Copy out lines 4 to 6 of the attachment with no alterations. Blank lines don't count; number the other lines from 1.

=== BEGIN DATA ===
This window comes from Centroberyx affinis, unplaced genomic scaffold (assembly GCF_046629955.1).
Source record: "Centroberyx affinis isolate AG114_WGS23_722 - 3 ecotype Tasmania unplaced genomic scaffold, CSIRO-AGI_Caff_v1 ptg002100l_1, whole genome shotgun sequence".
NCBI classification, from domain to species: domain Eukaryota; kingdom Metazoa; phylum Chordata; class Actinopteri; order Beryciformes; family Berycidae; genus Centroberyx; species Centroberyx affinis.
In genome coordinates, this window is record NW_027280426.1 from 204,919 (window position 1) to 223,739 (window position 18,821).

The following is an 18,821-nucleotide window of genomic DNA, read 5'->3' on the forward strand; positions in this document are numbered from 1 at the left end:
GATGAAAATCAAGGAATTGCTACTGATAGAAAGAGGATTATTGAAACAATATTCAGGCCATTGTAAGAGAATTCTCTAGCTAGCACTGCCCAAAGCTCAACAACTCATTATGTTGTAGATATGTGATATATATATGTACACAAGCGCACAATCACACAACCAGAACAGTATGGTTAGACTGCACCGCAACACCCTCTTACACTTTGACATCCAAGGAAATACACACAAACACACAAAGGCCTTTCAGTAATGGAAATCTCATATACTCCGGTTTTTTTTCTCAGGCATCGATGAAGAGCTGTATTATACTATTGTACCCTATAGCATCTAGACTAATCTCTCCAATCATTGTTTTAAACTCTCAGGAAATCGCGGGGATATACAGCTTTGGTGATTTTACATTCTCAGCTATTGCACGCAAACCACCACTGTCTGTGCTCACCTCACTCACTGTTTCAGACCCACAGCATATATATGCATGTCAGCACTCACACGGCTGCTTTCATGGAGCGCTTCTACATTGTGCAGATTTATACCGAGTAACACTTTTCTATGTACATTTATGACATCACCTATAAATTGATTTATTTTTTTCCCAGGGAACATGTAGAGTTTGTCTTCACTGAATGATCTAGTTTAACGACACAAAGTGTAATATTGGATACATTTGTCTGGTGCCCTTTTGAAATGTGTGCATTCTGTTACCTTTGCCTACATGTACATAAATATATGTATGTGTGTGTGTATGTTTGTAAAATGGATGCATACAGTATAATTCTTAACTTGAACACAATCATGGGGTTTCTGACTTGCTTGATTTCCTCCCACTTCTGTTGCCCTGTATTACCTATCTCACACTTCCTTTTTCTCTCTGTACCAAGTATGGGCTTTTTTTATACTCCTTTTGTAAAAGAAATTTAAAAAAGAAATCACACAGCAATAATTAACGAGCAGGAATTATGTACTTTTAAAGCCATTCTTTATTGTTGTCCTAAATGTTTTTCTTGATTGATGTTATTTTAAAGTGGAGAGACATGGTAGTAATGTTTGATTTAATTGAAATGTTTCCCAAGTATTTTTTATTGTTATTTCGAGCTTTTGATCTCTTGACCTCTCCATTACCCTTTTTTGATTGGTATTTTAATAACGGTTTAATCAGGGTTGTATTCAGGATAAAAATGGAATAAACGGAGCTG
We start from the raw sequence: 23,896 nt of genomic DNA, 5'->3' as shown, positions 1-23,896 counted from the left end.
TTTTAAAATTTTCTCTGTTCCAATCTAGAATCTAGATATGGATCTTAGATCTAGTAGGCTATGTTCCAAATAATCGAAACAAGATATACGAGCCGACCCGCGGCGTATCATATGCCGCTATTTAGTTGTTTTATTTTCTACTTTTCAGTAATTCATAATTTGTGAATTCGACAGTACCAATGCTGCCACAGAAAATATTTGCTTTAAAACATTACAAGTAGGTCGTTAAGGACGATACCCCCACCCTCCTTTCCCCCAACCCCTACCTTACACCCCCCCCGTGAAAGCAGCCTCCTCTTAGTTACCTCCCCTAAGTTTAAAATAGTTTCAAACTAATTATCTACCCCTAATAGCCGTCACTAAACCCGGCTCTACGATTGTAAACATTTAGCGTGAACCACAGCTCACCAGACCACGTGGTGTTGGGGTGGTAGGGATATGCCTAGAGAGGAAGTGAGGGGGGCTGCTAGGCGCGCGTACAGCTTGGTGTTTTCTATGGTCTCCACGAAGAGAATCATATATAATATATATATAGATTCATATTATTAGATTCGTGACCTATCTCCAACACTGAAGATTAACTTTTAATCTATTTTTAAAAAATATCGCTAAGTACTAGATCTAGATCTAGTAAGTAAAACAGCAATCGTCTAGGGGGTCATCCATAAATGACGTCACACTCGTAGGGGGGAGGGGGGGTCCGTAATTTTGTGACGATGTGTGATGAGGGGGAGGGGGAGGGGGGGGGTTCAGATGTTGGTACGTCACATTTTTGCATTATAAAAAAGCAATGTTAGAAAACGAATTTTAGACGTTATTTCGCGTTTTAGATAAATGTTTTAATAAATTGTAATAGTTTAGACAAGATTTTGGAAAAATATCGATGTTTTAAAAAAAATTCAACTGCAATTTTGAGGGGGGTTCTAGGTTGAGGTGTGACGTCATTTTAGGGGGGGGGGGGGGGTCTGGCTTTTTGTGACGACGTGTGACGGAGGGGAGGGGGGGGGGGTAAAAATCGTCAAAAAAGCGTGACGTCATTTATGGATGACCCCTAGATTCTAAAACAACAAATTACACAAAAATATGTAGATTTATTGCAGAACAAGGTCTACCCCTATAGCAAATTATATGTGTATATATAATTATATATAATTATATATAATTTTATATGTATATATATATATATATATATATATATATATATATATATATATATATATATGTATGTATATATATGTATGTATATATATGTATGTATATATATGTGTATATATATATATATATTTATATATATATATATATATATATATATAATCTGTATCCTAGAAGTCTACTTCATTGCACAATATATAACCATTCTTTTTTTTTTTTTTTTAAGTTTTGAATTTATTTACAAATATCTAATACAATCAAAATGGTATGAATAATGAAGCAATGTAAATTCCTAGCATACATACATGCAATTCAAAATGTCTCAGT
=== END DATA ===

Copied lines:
In genome coordinates, this window is record NW_027280426.1 from 204,919 (window position 1) to 223,739 (window position 18,821).

The following is an 18,821-nucleotide window of genomic DNA, read 5'->3' on the forward strand; positions in this document are numbered from 1 at the left end:
GATGAAAATCAAGGAATTGCTACTGATAGAAAGAGGATTATTGAAACAATATTCAGGCCATTGTAAGAGAATTCTCTAGCTAGCACTGCCCAAAGCTCAACAACTCATTATGTTGTAGATATGTGATATATATATGTACACAAGCGCACAATCACACAACCAGAACAGTATGGTTAGACTGCACCGCAACACCCTCTTACACTTTGACATCCAAGGAAATACACACAAACACACAAAGGCCTTTCAGTAATGGAAATCTCATATACTCCGGTTTTTTTTCTCAGGCATCGATGAAGAGCTGTATTATACTATTGTACCCTATAGCATCTAGACTAATCTCTCCAATCATTGTTTTAAACTCTCAGGAAATCGCGGGGATATACAGCTTTGGTGATTTTACATTCTCAGCTATTGCACGCAAACCACCACTGTCTGTGCTCACCTCACTCACTGTTTCAGACCCACAGCATATATATGCATGTCAGCACTCACACGGCTGCTTTCATGGAGCGCTTCTACATTGTGCAGATTTATACCGAGTAACACTTTTCTATGTACATTTATGACATCACCTATAAATTGATTTATTTTTTTCCCAGGGAACATGTAGAGTTTGTCTTCACTGAATGATCTAGTTTAACGACACAAAGTGTAATATTGGATACATTTGTCTGGTGCCCTTTTGAAATGTGTGCATTCTGTTACCTTTGCCTACATGTACATAAATATATGTATGTGTGTGTGTATGTTTGTAAAATGGATGCATACAGTATAATTCTTAACTTGAACACAATCATGGGGTTTCTGACTTGCTTGATTTCCTCCCACTTCTGTTGCCCTGTATTACCTATCTCACACTTCCTTTTTCTCTCTGTACCAAGTATGGGCTTTTTTTATACTCCTTTTGTAAAAGAAATTTAAAAAAGAAATCACACAGCAATAATTAACGAGCAGGAATTATGTACTTTTAAAGCCATTCTTTATTGTTGTCCTAAATGTTTTTCTTGATTGATGTTATTTTAAAGTGGAGAGACATGGTAGTAATGTTTGATTTAATTGAAATGTTTCCCAAGTATTTTTTATTGTTATTTCGAGCTTTTGATCTCTTGACCTCTCCATTACCCTTTTTTGATTGGTATTTTAATAACGGTTTAATCAGGGTTGTATTCAGGATAAAAATGGAATAAACGGAGCTG